Wishing you all deep peace, and a beautiful Thanksgiving.
My heart is in a rock tumbler, but don't feel sorry for me...
Embracing the process, the ripening of the soul.
Over the last few months, a series of events has catapulted me deep within, experiencing the fabric of the universe. Something within me is shifting in a very significant way. And, at the moment, I am not quite sure what it is and which end is up, but what I can tell you is that it is needed, and growth is eminent. I can feel the process churning within me.
Why am I telling you this? Because, perhaps now, sometime in the past, or someday in the future you have or may find yourself in your own unique version of this, triggered by the perfect moment to stir your deeper awakening. Something subtle, but entirely profound operating beneath the surface. If we don't remember to breathe while we hold ourselves and our experience in gentle awareness, it can get painful quick. But if we allow it all to unfold without making anything right or wrong, we cultivate a ripe environment for wisdom to reveal itself to us.
I could disclose the details of the story that has led me here, but that feels like a distraction right now. Perhaps it is something I will share at another time. What I will share with you now is this, a poem I wrote earlier this week that captures the experience emerging within me. May there be something here that feeds your soul.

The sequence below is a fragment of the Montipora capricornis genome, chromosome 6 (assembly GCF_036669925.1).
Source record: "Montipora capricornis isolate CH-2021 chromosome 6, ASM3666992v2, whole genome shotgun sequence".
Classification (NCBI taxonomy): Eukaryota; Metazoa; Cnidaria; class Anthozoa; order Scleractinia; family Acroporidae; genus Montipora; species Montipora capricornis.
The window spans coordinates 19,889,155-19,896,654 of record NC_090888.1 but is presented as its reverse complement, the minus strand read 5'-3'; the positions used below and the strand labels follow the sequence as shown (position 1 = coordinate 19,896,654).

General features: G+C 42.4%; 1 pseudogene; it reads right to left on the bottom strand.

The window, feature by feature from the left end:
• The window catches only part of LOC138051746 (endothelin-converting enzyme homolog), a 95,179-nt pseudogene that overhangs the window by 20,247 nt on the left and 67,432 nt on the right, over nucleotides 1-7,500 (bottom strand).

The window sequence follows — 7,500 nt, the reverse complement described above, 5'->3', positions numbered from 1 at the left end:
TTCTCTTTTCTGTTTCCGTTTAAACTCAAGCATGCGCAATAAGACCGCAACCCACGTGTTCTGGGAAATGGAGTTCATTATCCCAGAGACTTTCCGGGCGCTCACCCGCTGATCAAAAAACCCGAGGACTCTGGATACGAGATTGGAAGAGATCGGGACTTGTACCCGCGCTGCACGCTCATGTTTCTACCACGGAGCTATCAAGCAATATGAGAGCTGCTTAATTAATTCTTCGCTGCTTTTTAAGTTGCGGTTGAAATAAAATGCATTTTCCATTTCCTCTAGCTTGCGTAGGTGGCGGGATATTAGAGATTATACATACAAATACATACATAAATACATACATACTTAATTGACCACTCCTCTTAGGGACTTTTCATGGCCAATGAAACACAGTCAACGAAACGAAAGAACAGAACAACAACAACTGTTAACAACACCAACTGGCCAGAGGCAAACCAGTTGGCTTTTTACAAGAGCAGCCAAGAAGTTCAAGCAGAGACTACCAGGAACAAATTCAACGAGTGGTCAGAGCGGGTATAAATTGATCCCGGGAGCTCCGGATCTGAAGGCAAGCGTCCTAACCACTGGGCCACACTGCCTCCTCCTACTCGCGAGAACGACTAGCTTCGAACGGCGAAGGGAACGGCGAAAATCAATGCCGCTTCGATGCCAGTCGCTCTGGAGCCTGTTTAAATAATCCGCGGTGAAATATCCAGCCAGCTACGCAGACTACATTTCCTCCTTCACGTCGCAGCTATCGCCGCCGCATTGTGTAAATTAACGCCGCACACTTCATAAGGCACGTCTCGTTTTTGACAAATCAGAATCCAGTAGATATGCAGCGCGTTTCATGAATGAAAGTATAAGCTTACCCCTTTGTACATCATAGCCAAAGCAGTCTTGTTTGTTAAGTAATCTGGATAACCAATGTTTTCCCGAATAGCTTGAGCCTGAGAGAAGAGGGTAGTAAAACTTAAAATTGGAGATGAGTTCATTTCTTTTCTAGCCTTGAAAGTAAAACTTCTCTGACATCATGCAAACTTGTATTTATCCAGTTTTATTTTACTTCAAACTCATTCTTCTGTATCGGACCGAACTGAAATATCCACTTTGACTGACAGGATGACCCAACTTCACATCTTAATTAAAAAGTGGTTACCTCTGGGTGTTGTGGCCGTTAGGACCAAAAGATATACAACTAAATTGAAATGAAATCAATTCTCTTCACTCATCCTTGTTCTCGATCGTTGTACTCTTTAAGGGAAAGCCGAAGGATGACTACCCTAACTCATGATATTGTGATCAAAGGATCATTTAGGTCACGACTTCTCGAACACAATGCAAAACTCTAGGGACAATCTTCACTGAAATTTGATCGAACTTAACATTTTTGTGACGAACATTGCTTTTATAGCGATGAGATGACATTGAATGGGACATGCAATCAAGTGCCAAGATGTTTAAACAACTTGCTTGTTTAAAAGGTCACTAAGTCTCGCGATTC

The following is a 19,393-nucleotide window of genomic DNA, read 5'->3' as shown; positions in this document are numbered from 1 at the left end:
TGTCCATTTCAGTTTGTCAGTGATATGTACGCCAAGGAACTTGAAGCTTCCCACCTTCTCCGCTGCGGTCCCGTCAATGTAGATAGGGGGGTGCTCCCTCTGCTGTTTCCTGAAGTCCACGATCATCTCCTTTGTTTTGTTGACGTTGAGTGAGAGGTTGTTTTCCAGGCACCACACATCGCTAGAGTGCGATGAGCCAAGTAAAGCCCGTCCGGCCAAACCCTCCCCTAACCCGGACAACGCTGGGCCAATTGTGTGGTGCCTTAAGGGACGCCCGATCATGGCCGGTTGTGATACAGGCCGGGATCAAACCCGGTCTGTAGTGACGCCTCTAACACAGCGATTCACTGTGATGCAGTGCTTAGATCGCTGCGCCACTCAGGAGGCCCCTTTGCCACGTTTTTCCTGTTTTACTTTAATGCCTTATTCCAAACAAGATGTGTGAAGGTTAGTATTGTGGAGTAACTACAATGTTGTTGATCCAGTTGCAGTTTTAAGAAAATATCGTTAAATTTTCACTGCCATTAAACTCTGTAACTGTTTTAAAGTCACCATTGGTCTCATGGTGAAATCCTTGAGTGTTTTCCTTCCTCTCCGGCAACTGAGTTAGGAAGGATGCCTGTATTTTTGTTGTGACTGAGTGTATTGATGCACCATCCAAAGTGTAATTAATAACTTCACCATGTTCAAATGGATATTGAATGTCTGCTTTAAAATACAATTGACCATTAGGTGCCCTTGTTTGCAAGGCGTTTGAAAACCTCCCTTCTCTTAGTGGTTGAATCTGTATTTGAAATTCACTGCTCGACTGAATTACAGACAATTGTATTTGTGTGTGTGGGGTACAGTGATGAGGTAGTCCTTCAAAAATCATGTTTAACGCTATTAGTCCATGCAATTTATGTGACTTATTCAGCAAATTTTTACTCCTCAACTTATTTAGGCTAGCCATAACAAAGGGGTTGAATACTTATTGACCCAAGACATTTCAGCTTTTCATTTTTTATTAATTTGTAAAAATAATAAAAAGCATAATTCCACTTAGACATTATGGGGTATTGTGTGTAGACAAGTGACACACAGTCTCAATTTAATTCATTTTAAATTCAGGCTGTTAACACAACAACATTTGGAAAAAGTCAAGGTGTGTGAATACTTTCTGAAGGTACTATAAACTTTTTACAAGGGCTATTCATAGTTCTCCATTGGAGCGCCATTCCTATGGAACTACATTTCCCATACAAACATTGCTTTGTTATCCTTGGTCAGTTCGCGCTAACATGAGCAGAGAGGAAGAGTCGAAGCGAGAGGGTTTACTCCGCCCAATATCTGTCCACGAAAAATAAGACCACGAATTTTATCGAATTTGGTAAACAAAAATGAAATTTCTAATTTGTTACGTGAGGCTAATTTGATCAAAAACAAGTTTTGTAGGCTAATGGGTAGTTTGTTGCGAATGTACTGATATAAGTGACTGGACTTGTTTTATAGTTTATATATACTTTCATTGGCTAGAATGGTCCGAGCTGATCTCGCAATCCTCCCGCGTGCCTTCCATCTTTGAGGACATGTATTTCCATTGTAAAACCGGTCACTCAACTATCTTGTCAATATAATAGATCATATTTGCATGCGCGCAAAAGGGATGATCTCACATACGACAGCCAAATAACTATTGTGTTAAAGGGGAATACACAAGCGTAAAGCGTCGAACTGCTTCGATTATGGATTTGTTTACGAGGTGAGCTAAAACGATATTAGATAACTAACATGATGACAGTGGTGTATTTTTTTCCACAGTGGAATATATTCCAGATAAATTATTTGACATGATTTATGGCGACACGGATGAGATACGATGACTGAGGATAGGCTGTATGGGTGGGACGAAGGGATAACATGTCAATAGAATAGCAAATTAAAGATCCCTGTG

My heart is in a rock tumbler
but don't feel sorry for me
My heart is breaking open
the zagged edges chipped away
intimately acquainting with the depth of experience
the fabric of the universe
the profundity that is often skimmed over in the day to day
My heart is breaking open
but I do not feel pain
the softness, the compassion, the cradling that accompanies grief
Without fear I surrender myself to the process
that is my grace
I let my head fall back, chest unfurl to the sky, and fully collapse my trying, my "strength"
and find I am held
gently lifted by Grace
That, in time, the lessons within may seep in like rainwater gently trickling through the earth to the reservoir
That I have and am enough
I am that which is beyond love
benevolence, humility, compassion
My heart is breaking open
but do not feel sad for me
Within is revealed the goo of my center, the Truth of my Nature
that which I am becoming
that which we have always been
Blessings Dear Ones,